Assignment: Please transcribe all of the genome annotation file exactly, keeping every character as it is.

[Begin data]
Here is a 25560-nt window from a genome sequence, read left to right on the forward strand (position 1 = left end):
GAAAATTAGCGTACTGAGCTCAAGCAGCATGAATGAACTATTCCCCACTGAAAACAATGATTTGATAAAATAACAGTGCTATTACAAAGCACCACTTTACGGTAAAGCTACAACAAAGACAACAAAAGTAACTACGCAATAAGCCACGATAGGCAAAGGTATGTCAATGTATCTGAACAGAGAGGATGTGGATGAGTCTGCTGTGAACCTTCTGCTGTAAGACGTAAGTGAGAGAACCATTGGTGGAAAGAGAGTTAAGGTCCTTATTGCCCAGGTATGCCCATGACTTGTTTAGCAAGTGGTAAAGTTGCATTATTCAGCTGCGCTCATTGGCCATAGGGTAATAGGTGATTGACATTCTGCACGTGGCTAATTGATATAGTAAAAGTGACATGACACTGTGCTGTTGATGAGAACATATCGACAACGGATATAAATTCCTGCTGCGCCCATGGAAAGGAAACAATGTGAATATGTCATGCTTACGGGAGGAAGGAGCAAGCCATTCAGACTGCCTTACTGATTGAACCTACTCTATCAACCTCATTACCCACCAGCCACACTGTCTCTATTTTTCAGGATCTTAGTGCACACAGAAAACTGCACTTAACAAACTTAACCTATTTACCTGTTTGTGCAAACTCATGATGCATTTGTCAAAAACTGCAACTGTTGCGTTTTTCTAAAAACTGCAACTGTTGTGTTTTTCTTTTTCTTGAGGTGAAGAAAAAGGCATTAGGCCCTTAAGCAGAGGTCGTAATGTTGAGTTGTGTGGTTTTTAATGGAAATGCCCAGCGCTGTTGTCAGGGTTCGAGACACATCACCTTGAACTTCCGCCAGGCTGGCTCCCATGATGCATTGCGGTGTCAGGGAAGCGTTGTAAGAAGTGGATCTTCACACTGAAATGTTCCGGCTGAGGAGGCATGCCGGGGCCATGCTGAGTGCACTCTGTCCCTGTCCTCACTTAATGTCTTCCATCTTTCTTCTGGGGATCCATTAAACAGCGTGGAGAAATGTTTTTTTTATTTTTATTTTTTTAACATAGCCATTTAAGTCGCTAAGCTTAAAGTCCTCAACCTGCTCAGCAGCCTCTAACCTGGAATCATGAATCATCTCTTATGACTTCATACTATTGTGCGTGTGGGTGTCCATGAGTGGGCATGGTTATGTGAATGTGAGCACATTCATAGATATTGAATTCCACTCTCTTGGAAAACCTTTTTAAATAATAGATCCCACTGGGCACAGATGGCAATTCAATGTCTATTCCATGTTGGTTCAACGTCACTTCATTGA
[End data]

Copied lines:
Here is a 25560-nt window from a genome sequence, read left to right on the forward strand (position 1 = left end):
GAAAATTAGCGTACTGAGCTCAAGCAGCATGAATGAACTATTCCCCACTGAAAACAATGATTTGATAAAATAACAGTGCTATTACAAAGCACCACTTTACGGTAAAGCTACAACAAAGACAACAAAAGTAACTACGCAATAAGCCACGATAGGCAAAGGTATGTCAATGTATCTGAACAGAGAGGATGTGGATGAGTCTGCTGTGAACCTTCTGCTGTAAGACGTAAGTGAGAGAACCATTGGTGGAAAGAGAGTTAAGGTCCTTATTGCCCAGGTATGCCCATGACTTGTTTAGCAAGTGGTAAAGTTGCATTATTCAGCTGCGCTCATTGGCCATAGGGTAATAGGTGATTGACATTCTGCACGTGGCTAATTGATATAGTAAAAGTGACATGACACTGTGCTGTTGATGAGAACATATCGACAACGGATATAAATTCCTGCTGCGCCCATGGAAAGGAAACAATGTGAATATGTCATGCTTACGGGAGGAAGGAGCAAGCCATTCAGACTGCCTTACTGATTGAACCTACTCTATCAACCTCATTACCCACCAGCCACACTGTCTCTATTTTTCAGGATCTTAGTGCACACAGAAAACTGCACTTAACAAACTTAACCTATTTACCTGTTTGTGCAAACTCATGATGCATTTGTCAAAAACTGCAACTGTTGCGTTTTTCTAAAAACTGCAACTGTTGTGTTTTTCTTTTTCTTGAGGTGAAGAAAAAGGCATTAGGCCCTTAAGCAGAGGTCGTAATGTTGAGTTGTGTGGTTTTTAATGGAAATGCCCAGCGCTGTTGTCAGGGTTCGAGACACATCACCTTGAACTTCCGCCAGGCTGGCTCCCATGATGCATTGCGGTGTCAGGGAAGCGTTGTAAGAAGTGGATCTTCACACTGAAATGTTCCGGCTGAGGAGGCATGCCGGGGCCATGCTGAGTGCACTCTGTCCCTGTCCTCACTTAATGTCTTCCATCTTTCTTCTGGGGATCCATTAAACAGCGTGGAGAAATGTTTTTTTTATTTTTATTTTTTTAACATAGCCATTTAAGTCGCTAAGCTTAAAGTCCTCAACCTGCTCAGCAGCCTCTAACCTGGAATCATGAATCATCTCTTATGACTTCATACTATTGTGCGTGTGGGTGTCCATGAGTGGGCATGGTTATGTGAATGTGAGCACATTCATAGATATTGAATTCCACTCTCTTGGAAAACCTTTTTAAATAATAGATCCCACTGGGCACAGATGGCAATTCAATGTCTATTCCATGTTGGTTCAACGTCACTTCATTGA